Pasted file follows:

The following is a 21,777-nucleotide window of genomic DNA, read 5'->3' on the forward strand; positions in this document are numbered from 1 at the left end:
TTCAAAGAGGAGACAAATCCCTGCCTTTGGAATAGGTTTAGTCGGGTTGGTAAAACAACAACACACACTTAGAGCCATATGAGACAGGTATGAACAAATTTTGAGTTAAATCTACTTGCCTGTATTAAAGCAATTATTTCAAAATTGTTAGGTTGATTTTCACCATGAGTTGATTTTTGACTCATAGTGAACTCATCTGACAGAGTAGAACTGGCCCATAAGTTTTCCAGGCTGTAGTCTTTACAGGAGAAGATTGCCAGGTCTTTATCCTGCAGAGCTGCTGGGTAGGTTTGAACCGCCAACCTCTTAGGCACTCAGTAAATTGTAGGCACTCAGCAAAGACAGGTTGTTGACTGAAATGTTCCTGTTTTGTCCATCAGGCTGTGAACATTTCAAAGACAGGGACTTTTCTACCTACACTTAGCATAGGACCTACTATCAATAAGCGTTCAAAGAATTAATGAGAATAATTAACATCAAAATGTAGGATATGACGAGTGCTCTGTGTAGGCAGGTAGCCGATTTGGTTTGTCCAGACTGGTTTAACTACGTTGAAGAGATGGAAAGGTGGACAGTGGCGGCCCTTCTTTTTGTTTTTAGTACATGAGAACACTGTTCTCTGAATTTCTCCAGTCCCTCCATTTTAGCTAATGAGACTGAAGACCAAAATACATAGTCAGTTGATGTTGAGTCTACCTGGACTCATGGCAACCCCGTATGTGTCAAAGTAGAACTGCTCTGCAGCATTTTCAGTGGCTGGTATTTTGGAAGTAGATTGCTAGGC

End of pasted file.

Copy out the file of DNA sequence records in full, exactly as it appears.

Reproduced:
The following is a 21,777-nucleotide window of genomic DNA, read 5'->3' on the forward strand; positions in this document are numbered from 1 at the left end:
TTCAAAGAGGAGACAAATCCCTGCCTTTGGAATAGGTTTAGTCGGGTTGGTAAAACAACAACACACACTTAGAGCCATATGAGACAGGTATGAACAAATTTTGAGTTAAATCTACTTGCCTGTATTAAAGCAATTATTTCAAAATTGTTAGGTTGATTTTCACCATGAGTTGATTTTTGACTCATAGTGAACTCATCTGACAGAGTAGAACTGGCCCATAAGTTTTCCAGGCTGTAGTCTTTACAGGAGAAGATTGCCAGGTCTTTATCCTGCAGAGCTGCTGGGTAGGTTTGAACCGCCAACCTCTTAGGCACTCAGTAAATTGTAGGCACTCAGCAAAGACAGGTTGTTGACTGAAATGTTCCTGTTTTGTCCATCAGGCTGTGAACATTTCAAAGACAGGGACTTTTCTACCTACACTTAGCATAGGACCTACTATCAATAAGCGTTCAAAGAATTAATGAGAATAATTAACATCAAAATGTAGGATATGACGAGTGCTCTGTGTAGGCAGGTAGCCGATTTGGTTTGTCCAGACTGGTTTAACTACGTTGAAGAGATGGAAAGGTGGACAGTGGCGGCCCTTCTTTTTGTTTTTAGTACATGAGAACACTGTTCTCTGAATTTCTCCAGTCCCTCCATTTTAGCTAATGAGACTGAAGACCAAAATACATAGTCAGTTGATGTTGAGTCTACCTGGACTCATGGCAACCCCGTATGTGTCAAAGTAGAACTGCTCTGCAGCATTTTCAGTGGCTGGTATTTTGGAAGTAGATTGCTAGGC